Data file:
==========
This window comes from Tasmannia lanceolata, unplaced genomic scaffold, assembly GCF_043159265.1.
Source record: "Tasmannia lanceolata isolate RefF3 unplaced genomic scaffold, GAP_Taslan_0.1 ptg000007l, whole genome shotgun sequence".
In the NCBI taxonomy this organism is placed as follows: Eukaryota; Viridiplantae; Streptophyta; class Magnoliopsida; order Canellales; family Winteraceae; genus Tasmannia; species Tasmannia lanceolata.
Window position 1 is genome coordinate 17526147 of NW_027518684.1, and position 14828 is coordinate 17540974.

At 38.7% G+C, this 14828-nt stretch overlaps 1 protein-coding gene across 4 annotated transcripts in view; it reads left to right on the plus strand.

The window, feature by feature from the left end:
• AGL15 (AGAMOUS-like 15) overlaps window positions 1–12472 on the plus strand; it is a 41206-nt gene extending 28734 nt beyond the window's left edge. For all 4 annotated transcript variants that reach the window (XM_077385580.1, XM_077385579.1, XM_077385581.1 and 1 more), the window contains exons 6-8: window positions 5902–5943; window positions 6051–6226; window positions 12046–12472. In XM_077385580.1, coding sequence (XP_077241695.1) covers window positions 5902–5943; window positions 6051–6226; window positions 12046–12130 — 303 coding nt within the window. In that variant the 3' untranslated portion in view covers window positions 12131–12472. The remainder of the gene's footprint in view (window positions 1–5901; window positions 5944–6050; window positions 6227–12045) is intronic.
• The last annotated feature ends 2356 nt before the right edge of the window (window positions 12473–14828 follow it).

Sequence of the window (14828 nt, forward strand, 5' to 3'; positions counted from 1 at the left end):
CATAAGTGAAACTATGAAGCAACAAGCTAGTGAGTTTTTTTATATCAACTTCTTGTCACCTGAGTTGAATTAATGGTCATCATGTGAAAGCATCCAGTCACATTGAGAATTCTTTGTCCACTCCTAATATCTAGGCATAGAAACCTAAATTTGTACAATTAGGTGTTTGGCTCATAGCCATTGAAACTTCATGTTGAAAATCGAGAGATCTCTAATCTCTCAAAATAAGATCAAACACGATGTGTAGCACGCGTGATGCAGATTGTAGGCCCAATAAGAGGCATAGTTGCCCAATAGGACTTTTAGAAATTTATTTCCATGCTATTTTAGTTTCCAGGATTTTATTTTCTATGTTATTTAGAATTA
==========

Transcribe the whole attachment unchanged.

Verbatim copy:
This window comes from Tasmannia lanceolata, unplaced genomic scaffold, assembly GCF_043159265.1.
Source record: "Tasmannia lanceolata isolate RefF3 unplaced genomic scaffold, GAP_Taslan_0.1 ptg000007l, whole genome shotgun sequence".
In the NCBI taxonomy this organism is placed as follows: Eukaryota; Viridiplantae; Streptophyta; class Magnoliopsida; order Canellales; family Winteraceae; genus Tasmannia; species Tasmannia lanceolata.
Window position 1 is genome coordinate 17526147 of NW_027518684.1, and position 14828 is coordinate 17540974.

At 38.7% G+C, this 14828-nt stretch overlaps 1 protein-coding gene across 4 annotated transcripts in view; it reads left to right on the plus strand.

The window, feature by feature from the left end:
• AGL15 (AGAMOUS-like 15) overlaps window positions 1–12472 on the plus strand; it is a 41206-nt gene extending 28734 nt beyond the window's left edge. For all 4 annotated transcript variants that reach the window (XM_077385580.1, XM_077385579.1, XM_077385581.1 and 1 more), the window contains exons 6-8: window positions 5902–5943; window positions 6051–6226; window positions 12046–12472. In XM_077385580.1, coding sequence (XP_077241695.1) covers window positions 5902–5943; window positions 6051–6226; window positions 12046–12130 — 303 coding nt within the window. In that variant the 3' untranslated portion in view covers window positions 12131–12472. The remainder of the gene's footprint in view (window positions 1–5901; window positions 5944–6050; window positions 6227–12045) is intronic.
• The last annotated feature ends 2356 nt before the right edge of the window (window positions 12473–14828 follow it).

Sequence of the window (14828 nt, forward strand, 5' to 3'; positions counted from 1 at the left end):
CATAAGTGAAACTATGAAGCAACAAGCTAGTGAGTTTTTTTATATCAACTTCTTGTCACCTGAGTTGAATTAATGGTCATCATGTGAAAGCATCCAGTCACATTGAGAATTCTTTGTCCACTCCTAATATCTAGGCATAGAAACCTAAATTTGTACAATTAGGTGTTTGGCTCATAGCCATTGAAACTTCATGTTGAAAATCGAGAGATCTCTAATCTCTCAAAATAAGATCAAACACGATGTGTAGCACGCGTGATGCAGATTGTAGGCCCAATAAGAGGCATAGTTGCCCAATAGGACTTTTAGAAATTTATTTCCATGCTATTTTAGTTTCCAGGATTTTATTTTCTATGTTATTTAGAATTA